DONT FEAR THE FAVA!

There are about two handfuls of culinary experiences that have changed my life like the first time I ate foie gras or the first time I had a pizza with a farm egg on top. The first time I ate fresh fava beans was in Alicante Spain in 2005, before that I was only aware of them via Hannibal Lecter. Back to Spain. So I was with a group of American ex pats and we decided to make a paella. I assumed we would be eating a typical paella, like the bright yellow kind you see in the form of mini fridge magnets. We went out to the beautiful farmer’s market and someone suggested putting favas in the paella. I had never had fresh favas, only dried and so didn’t think it was such a great idea.

I can’t recall much about how we prepped them besides the fact that we added them during the last few minutes of cooking, but the end result was so fresh, delicious and unique that it stayed with me for years to come. Fresh favas taste like, hmmm mildly nutty, really clean and with a hint of mint, which is why they go so well with mint. They are firm, not mushy or mealy like peas, unless you overcook them.

I am so happy that favas have been “trending” for the past few years.  I always order them when I see them on a menu and since the best approach to preparing favas is doing very little too them, they are almost always incredible. (trending is word I don’t like, but unfortunately works)

I have prepared favas at home only a few times and it is because at first they intimidated me, but then I was simply too lazy. Favas are a dichotomy. They take a while to undress and only about 45 seconds to cook. If you have access to fresh favas in the pod, I highly recommend that you get some and try wrangle them before they disappear. Never overcook your favas! I have seen recipe after recipe suggesting that you cook them for 3-5 minutes! Don’t do it!!!

Fava clothes to the left, naked and cooked to the right.

HOW TO PREP AND COOK FAVAS

1. Buy bigger and heavier favas in the pod (they are simply easier to prep). Store for a few days in the fridge only if you have to.

2. Pour yourself a glass of Chianti and open pods gently with fingers as a knife might damage the sweet little fava.

3. Bring a pot of water big enough to hold your beans to a boil.

4. Place your favas in the water for 45 seconds. If your favas are teeny, then remove after 40. If your favas are huge, wait a whole minute. If you are skittish, take one out and try it.

5. Place cooked favas in a bowl of water with ice to stop the cooking process.

6. Take a sip of wine, maybe two and one by one pinch off the tip of the outer layer and gently squeeze. The fava will pop right out. Try not to eat all of them while you do this.

RECIPES

Photo Epicurious

FAVA BEAN, ARUGULA, AVOCADO AND PECORINO SALAD

1 cup cooked favas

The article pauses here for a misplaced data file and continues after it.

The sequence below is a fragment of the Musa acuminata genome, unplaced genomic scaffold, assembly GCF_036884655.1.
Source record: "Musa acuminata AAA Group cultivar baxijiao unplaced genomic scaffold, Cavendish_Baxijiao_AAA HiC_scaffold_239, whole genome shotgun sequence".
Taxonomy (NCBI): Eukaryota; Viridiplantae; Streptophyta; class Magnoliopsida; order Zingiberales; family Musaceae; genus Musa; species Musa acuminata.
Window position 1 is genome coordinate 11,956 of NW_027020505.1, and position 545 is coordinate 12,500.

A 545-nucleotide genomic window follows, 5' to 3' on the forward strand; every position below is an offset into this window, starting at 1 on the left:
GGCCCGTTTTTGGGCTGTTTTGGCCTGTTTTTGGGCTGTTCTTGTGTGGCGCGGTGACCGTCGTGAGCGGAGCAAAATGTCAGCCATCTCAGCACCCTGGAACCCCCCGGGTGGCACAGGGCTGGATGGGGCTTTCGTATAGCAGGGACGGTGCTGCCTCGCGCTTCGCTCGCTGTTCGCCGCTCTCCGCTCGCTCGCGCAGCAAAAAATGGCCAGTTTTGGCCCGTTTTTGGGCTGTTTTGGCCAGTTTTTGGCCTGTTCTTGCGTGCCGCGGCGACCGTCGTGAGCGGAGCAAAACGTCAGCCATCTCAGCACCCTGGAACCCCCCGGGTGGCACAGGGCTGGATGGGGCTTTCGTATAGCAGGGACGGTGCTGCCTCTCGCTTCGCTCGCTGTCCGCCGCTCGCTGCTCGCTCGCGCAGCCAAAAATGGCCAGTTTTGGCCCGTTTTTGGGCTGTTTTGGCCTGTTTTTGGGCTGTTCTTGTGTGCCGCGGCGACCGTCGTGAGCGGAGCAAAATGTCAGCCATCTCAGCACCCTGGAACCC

1 bag of clean wild arugula
1 avocado
1 teaspoon chopped fresh mint
1/2 cup shaved Pecorino
Juice of half a lemon
EVOO
Sea Salt
fresh ground pepper

Toss Arugula with lemon juice and a drizzle of olive oil, salt and pepper. You don’t want to weigh down your arugula. Add fava beans and avocado. Give a gentle toss. Top each plate with shaved Pecorino. The photo shown here contains sliced asparagus, not avocado and balsamic vinegar, which works beautifully too.

 

Photo Williams Sonoma

FAVA BEAN AND RICOTTA CROSTINI Williams Sonoma

* 1 1/2 lb. fava beans in their pods
* 1 baguette
* 1/2 cup whole-milk ricotta cheese
* 1/2 cup finely grated pecorino romano cheese
* 1 1/2 Tbs. chopped fresh mint
* 1/2 tsp. finely grated lemon zest
* 2 Tbs. extra-virgin olive oil, plus more for drizzling
* Sea salt and freshly ground pepper, to taste

Add the ricotta, pecorino, 1 tablespoon of the mint, the lemon zest and 2 Tbs. olive oil to the bowl with the fava beans. Using a fork, mash the ingredients together until well blended. Season with salt and pepper. Drizzle a little olive oil over crostini, then top with a tablespoon of the fava and cheese mixture. Crostini are simply thin slices of baguette that have been browned in the oven or toaster oven.

 

OTHER WAYS TO ENJOY FAVAS

• Add to heirloom tomato salad

• Add to mache and radish salad

• Add to a quinoa, brown rice or lentil salad to add brightness and texture

• with a human liver and chianti (joke)

 

* Note: I usually use my own photos, but I am working “remotely”, don’t worry, I am not in jail. I simply didn’t have easy access to favas, but didn’t want to deny you of this post.

 

By |2018-10-03T10:14:36+00:00August 9th, 2012|

2 Comments

  1. shan August 10, 2012 at 7:21 AM

    I love that drinking Chianti is step 1 for Fava preparation 🙂 Trader Joes sells an already cooked and shelled Fava, but they’re brown. Why is that?

  2. Piper August 15, 2012 at 6:02 PM

    Fava beans are a cover crop in the vineyards of Napa Valley to put nitrates in the soil which helps the grapes. They are alos one of th emost labor-intensive and totally worth it things you can prepare and eat. Long live the fava bean! And thanks, Claudia, for birnging it the attention it deserves and providing some nice recipes.

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